A monobloc or en bloc engine is an internal-combustion piston engine some of whose major components (such as cylinder head, cylinder block, or crankcase) are formed, usually by casting, as a single integral unit, rather than being assembled later. This has the advantages of improving mechanical stiffness, and improving the reliability of the sealing between them.
Monobloc techniques date back to the beginnings of the internal combustion engine. Use of the term has changed over time, usually to address the most pressing mechanical problem affecting the engines of its day. There have been three distinct uses of the technique:
- Cylinder head and cylinder
- Cylinder block
- Cylinder block and crankcase
In most cases, any use of the term describes single-unit construction that is opposed to the more common contemporary practice. Where the monobloc technique has later become the norm, the specific term fell from favour. It is now usual practice to use monobloc cylinders and crankcases, but a monobloc head (for a water-cooled inline engine at least) would be regarded as peculiar and obsolescent.
The head gasket is the most highly stressed static seal in an engine, and was a source of considerable trouble in early years. The monobloc cylinder head forms both cylinder and head in one unit, thus averting the need for a seal.
Along with head gasket failure, one of the least reliable parts of the early petrol engine was the exhaust valve, which tended to fail by overheating. A monobloc head could provide good water cooling, thus reduced valve wear, as it could extend the water jacket uninterrupted around both head and cylinder. Engines with gaskets required a metal-to-metal contact face here, disrupting water flow.
The drawback to the monobloc head is that access to the inside of the combustion chamber (the upper volume of the cylinder) is difficult. Access through the cylinder bore is restricted for machining the valve seats, or for inserting angled valves. An even more serious restriction is de-coking and re-grinding valve seats, a regular task on older engines. Rather than removing the cylinder head from above, the mechanic must remove pistons, connecting rods and the crankshaft from beneath.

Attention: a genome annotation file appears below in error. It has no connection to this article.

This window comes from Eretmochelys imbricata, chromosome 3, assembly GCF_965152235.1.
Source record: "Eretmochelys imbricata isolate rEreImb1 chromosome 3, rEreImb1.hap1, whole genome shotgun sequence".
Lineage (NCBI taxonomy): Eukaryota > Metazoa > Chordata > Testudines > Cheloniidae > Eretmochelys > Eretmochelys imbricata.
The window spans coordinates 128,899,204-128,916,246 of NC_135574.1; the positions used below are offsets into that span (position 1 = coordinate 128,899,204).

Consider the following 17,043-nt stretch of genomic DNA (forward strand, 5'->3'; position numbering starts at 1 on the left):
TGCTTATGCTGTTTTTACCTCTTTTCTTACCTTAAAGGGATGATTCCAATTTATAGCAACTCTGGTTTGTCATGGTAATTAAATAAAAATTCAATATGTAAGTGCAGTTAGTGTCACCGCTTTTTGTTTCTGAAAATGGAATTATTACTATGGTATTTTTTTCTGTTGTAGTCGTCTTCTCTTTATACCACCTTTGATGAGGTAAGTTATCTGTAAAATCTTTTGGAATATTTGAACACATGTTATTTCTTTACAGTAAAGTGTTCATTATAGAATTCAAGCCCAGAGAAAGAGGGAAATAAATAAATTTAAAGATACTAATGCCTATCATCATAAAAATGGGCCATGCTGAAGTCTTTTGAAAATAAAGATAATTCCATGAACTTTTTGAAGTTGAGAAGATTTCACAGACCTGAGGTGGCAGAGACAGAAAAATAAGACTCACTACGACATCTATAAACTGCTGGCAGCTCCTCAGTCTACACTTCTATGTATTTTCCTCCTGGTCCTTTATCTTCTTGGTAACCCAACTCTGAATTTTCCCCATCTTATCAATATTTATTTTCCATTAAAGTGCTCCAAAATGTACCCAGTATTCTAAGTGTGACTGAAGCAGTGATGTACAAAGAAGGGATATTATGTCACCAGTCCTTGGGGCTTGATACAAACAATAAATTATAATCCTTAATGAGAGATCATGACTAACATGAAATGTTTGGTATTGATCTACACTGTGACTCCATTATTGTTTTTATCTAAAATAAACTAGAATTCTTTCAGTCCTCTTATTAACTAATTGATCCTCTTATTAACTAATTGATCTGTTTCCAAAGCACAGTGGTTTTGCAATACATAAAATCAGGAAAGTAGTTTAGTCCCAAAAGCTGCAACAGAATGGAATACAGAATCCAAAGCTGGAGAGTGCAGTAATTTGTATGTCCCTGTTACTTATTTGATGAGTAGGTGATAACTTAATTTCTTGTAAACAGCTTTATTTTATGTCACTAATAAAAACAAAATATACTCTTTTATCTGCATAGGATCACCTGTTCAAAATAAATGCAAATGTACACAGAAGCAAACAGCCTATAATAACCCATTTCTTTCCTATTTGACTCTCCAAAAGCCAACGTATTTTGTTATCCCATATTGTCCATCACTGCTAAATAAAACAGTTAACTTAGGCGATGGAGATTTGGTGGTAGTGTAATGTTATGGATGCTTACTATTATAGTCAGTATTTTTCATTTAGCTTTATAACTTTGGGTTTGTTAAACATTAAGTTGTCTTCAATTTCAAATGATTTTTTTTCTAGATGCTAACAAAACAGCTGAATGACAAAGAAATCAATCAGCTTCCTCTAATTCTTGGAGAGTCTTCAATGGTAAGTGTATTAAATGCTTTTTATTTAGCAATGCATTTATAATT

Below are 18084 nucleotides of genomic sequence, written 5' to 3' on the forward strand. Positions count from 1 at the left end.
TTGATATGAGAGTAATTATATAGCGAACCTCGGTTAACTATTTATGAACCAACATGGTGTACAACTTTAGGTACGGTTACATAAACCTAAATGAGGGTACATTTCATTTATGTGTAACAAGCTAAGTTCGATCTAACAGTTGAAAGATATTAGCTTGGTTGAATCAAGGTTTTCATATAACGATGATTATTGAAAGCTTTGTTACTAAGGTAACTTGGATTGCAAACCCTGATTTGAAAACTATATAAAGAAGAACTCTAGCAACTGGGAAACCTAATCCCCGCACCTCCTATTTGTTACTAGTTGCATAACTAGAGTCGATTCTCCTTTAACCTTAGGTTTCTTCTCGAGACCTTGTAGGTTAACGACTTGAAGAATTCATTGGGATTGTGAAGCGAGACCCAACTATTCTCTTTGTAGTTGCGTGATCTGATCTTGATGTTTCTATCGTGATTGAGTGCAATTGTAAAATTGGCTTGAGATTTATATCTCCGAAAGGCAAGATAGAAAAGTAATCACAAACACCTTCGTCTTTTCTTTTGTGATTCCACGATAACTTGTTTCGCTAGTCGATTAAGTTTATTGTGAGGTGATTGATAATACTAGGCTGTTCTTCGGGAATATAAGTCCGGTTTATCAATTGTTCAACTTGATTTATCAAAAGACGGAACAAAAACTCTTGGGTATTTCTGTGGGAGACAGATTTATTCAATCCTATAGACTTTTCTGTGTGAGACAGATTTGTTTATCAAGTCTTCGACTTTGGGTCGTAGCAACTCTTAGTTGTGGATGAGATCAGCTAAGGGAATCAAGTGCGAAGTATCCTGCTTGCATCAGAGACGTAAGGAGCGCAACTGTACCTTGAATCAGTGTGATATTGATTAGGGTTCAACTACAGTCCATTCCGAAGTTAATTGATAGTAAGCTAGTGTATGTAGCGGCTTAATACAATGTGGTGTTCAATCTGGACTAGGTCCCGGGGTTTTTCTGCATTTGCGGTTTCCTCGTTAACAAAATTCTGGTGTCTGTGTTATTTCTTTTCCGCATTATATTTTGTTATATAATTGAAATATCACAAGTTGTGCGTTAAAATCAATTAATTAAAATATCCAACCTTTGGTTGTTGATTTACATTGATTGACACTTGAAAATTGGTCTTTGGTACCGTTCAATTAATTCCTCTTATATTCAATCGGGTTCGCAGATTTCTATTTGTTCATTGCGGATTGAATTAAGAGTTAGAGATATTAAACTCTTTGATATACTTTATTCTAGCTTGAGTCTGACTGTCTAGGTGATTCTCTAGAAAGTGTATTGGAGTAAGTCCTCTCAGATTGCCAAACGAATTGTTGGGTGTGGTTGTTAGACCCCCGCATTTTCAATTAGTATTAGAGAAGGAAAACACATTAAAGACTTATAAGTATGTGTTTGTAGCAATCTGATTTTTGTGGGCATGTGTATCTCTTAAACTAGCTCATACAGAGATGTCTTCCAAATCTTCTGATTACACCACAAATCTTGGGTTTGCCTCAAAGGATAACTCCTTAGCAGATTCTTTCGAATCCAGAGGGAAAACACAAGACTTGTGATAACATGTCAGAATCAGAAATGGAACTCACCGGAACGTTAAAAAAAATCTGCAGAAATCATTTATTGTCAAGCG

One solution to this for side-valve engines was to place a screwed plug directly above each valve, and to access the valves through this (illustrated). The tapered threads of the screwed plug provided a reliable seal. For low-powered engines this was a popular solution for some years, but it was difficult to cool this plug, as the water jacket didn't extend into the plug. As performance increased, it also became important to have better combustion chamber designs with less "dead space". One solution was to place the spark plug in the centre of this plug, which at least made use of the space. This placed the spark plug further from the combustion chamber, leading to long flame paths and slower ignition.
During World War I, development of the internal combustion engine greatly progressed. After the war, as civilian car production resumed, the monobloc cylinder head was required less frequently. Only high-performance cars such as the Leyland Eight of 1920 persisted with it. Bentley and Bugatti were other racing marques who notably adhered to them, through the 1920s and into the 1930s, most famously being used in the purpose-built American Offenhauser straight-four racing engines, first designed and built in the 1930s.
Aircraft engines at this time were beginning to use high supercharging pressures, increasing the stress on their head gaskets. Engines such as the Rolls-Royce Buzzard used monobloc heads for reliability.
The last engines to make widespread use of monobloc cylinder heads were large air-cooled aircraft radial engines, such as the Wasp Major. These have individual cylinder barrels, so access is less restricted than on an inline engine with a monobloc crankcase and cylinders, as most modern engines are. As they have high specific power and require great reliability, the advantages of the monobloc remained attractive.
General aviation engines such as Franklin, Continental, and Lycoming are still manufactured new and continue to use monobloc individual cylinders, although Franklin uses a removable sleeve. A combination of materials are used in their construction, such as steel for the cylinder barrels and aluminum alloys for the cylinder heads to save weight. Common rebuilding techniques include chrome plating the inside of the cylinder barrels in a "cracked" finish that mimics the "cross-hatched" finish normally created by typical cylinder honing. Older engines operated on unleaded automotive gasoline as allowed by supplemental type certificates approved by the FAA may require more frequent machining replacement of valves and seats. Special tools are used to maintain valve seats in these cylinders. Non-destructive testing should be performed to look for flaws that may have arisen during extreme use, engine damage from sudden propeller stoppage or extended engine operation at every overhaul or rebuild.